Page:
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The Throne I Chose

by teamwsmf


I am in a room, surrounded by the void of possibility.
At this point, I know not who I am.
It does not matter, for I am but a canvas of choices.
For each choice I make, a splash of color and chance flings itself upon me.
For each regret I have, the backdrop is painted in grey's and blacks.
In the end, I am but a canvas.

I return my focus to the room, noticing the pillars of attention focused on the three seats rising from the ground.
In front of me lie three Thrones, each more glorious and terrible than the last.

First, I see a Throne of Brass and Leather.
The leather is finely upholstered, and stuffed with cotton to comfort whoever sits upon it.
And yet, I can see bits of brass sticking out from the seat. They will always be there, causing minor pains to whoever so sits upon it.
The brass spikes move and change in the seat, making them impossible to avoid, and impossible to predict.
This is the Throne of Work and Pain.

Next, I see a Throne of Silver and Oak.
The oaken wood makes up the majority of the Throne, embossed with images of lives that should have been.
The silver is pressed into the arms of the Throne, giving the impression of nobility without anyone noticing what lies underneath.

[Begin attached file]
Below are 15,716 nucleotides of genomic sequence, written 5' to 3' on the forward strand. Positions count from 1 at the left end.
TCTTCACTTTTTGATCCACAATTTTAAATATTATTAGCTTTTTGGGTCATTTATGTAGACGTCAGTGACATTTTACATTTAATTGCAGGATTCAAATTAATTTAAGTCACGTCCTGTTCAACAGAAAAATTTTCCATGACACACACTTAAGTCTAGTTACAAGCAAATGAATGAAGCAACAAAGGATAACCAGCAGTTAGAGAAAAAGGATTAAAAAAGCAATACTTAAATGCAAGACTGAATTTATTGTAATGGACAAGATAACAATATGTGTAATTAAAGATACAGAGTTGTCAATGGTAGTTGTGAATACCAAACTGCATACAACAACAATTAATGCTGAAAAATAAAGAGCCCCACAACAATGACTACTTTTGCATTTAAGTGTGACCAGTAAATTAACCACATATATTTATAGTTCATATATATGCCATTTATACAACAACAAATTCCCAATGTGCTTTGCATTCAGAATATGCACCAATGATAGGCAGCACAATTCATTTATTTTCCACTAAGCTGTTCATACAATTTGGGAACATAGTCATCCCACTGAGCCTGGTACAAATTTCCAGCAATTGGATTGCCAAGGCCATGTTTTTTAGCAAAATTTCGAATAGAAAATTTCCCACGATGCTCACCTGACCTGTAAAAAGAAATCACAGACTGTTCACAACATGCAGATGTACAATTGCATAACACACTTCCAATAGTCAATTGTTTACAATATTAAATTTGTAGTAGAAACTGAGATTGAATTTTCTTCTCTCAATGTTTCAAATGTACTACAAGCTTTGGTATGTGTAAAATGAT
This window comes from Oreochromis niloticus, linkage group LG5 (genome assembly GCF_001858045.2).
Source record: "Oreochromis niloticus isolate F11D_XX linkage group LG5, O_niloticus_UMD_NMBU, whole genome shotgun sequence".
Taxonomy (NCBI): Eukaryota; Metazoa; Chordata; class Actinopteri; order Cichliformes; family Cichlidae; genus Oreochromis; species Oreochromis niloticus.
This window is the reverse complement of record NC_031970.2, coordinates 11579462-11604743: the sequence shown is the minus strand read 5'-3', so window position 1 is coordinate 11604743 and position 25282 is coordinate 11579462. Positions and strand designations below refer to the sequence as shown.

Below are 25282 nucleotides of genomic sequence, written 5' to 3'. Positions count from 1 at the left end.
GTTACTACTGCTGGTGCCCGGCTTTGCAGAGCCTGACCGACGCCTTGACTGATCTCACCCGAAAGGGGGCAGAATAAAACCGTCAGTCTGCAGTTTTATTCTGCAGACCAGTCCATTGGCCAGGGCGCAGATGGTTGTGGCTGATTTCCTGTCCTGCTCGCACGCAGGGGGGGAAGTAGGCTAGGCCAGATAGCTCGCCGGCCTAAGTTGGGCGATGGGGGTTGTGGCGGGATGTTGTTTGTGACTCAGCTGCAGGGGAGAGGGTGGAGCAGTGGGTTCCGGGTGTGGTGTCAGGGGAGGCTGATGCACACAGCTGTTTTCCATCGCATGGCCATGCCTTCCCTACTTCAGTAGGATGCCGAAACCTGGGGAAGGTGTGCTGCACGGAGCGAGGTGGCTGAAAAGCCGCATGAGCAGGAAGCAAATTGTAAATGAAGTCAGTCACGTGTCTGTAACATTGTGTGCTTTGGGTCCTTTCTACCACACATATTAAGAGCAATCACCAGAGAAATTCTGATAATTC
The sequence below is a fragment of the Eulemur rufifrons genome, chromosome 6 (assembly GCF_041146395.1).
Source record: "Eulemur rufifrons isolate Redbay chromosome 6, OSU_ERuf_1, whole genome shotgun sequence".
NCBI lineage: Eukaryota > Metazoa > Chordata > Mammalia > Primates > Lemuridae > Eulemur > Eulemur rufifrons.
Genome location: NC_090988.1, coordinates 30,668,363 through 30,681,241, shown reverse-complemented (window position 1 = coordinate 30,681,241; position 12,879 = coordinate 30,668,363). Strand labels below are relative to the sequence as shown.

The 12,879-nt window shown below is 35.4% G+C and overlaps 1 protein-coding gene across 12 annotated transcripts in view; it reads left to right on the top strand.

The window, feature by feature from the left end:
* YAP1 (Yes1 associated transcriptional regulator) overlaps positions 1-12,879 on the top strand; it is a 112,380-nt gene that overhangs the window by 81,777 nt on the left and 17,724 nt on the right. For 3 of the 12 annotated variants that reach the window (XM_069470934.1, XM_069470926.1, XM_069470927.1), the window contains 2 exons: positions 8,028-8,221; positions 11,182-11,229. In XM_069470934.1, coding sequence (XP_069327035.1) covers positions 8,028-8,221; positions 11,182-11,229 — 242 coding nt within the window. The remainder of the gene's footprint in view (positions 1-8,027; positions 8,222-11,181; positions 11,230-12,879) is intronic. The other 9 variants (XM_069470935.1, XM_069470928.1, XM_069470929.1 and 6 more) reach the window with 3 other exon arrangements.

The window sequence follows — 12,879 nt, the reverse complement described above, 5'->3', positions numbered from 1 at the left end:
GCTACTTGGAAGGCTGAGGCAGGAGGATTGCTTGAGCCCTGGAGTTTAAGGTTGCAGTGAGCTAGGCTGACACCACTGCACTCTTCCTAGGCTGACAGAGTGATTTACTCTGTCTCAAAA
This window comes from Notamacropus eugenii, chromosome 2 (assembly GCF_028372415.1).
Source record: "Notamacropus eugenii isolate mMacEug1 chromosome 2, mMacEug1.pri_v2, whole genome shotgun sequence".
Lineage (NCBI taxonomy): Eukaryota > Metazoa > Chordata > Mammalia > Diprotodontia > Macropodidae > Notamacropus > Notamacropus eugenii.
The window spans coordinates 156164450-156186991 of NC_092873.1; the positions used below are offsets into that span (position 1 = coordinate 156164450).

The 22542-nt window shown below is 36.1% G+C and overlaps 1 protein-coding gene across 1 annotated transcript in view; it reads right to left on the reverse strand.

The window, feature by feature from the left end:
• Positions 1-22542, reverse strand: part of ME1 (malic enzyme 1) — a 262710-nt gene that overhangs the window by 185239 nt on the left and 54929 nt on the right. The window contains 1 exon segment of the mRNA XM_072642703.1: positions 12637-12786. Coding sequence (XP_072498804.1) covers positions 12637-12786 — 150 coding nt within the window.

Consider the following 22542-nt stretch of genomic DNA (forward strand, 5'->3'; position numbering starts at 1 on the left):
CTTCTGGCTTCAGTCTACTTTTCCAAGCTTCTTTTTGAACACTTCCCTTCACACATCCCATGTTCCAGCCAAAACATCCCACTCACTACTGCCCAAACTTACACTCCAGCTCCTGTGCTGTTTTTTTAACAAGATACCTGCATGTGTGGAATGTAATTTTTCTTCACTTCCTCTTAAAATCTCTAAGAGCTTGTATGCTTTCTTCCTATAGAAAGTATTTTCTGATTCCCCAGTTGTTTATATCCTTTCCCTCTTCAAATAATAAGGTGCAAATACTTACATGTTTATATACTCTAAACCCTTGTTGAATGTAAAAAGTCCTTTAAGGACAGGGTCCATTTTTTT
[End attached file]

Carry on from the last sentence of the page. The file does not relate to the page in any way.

This is the Throne of Ambition and Loss.

Finally, I see a Throne of Gold and Bones.
It is ironic that the most regal of Thrones is built upon the backs of those who worked in futility to obtain a throne of their own.
The gold is beautiful, yes, but at what cost did the gold come at?
This is the Throne of True Royalty.

Eventually, I make my choice.
My life will be painted with colors of the truest gold and most glorious blood.
My name begins to flow into my mind.
Arthur Pendragon. I suppose this name will do.

I am but a canvas, painted upon with only the finest colors.
And yet, if that is so, why is my background built upon the greatest of regrets?
I suppose I will find out when I begin living.


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31 Reviews


Points: 91
Reviews: 31

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Sat Jun 08, 2019 1:05 am